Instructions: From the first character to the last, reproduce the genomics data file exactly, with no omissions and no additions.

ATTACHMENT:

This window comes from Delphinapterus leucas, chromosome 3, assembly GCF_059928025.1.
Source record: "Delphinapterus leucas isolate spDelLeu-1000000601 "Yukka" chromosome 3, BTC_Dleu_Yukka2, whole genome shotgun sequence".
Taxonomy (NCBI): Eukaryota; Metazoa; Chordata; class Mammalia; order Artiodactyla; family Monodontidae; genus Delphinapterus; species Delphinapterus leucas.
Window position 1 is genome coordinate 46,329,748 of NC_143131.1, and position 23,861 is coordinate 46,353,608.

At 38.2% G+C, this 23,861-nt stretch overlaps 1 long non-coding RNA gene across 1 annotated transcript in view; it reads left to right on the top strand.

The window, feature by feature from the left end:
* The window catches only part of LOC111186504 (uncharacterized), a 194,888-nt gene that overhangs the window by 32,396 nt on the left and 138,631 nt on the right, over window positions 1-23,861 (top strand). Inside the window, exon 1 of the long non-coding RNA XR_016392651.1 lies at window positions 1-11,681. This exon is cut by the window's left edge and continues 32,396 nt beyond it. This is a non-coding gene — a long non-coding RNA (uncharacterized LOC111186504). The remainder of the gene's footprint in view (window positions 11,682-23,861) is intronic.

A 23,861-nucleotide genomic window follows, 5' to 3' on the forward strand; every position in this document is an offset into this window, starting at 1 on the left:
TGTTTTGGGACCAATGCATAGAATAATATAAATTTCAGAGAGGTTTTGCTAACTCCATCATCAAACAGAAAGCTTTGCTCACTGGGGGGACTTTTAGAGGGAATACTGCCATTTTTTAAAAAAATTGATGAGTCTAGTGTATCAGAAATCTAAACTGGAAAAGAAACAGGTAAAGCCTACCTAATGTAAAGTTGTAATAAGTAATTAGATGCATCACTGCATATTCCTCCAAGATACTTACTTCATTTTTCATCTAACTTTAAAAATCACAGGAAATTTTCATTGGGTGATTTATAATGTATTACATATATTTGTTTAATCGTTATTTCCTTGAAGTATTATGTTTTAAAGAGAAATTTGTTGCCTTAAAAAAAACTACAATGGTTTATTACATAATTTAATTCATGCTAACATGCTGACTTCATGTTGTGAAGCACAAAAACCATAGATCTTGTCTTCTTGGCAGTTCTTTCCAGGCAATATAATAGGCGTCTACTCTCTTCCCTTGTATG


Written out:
This window comes from Delphinapterus leucas, chromosome 3, assembly GCF_059928025.1.
Source record: "Delphinapterus leucas isolate spDelLeu-1000000601 "Yukka" chromosome 3, BTC_Dleu_Yukka2, whole genome shotgun sequence".
Taxonomy (NCBI): Eukaryota; Metazoa; Chordata; class Mammalia; order Artiodactyla; family Monodontidae; genus Delphinapterus; species Delphinapterus leucas.
Window position 1 is genome coordinate 46,329,748 of NC_143131.1, and position 23,861 is coordinate 46,353,608.

At 38.2% G+C, this 23,861-nt stretch overlaps 1 long non-coding RNA gene across 1 annotated transcript in view; it reads left to right on the top strand.

The window, feature by feature from the left end:
* The window catches only part of LOC111186504 (uncharacterized), a 194,888-nt gene that overhangs the window by 32,396 nt on the left and 138,631 nt on the right, over window positions 1-23,861 (top strand). Inside the window, exon 1 of the long non-coding RNA XR_016392651.1 lies at window positions 1-11,681. This exon is cut by the window's left edge and continues 32,396 nt beyond it. This is a non-coding gene — a long non-coding RNA (uncharacterized LOC111186504). The remainder of the gene's footprint in view (window positions 11,682-23,861) is intronic.

A 23,861-nucleotide genomic window follows, 5' to 3' on the forward strand; every position in this document is an offset into this window, starting at 1 on the left:
TGTTTTGGGACCAATGCATAGAATAATATAAATTTCAGAGAGGTTTTGCTAACTCCATCATCAAACAGAAAGCTTTGCTCACTGGGGGGACTTTTAGAGGGAATACTGCCATTTTTTAAAAAAATTGATGAGTCTAGTGTATCAGAAATCTAAACTGGAAAAGAAACAGGTAAAGCCTACCTAATGTAAAGTTGTAATAAGTAATTAGATGCATCACTGCATATTCCTCCAAGATACTTACTTCATTTTTCATCTAACTTTAAAAATCACAGGAAATTTTCATTGGGTGATTTATAATGTATTACATATATTTGTTTAATCGTTATTTCCTTGAAGTATTATGTTTTAAAGAGAAATTTGTTGCCTTAAAAAAAACTACAATGGTTTATTACATAATTTAATTCATGCTAACATGCTGACTTCATGTTGTGAAGCACAAAAACCATAGATCTTGTCTTCTTGGCAGTTCTTTCCAGGCAATATAATAGGCGTCTACTCTCTTCCCTTGTATG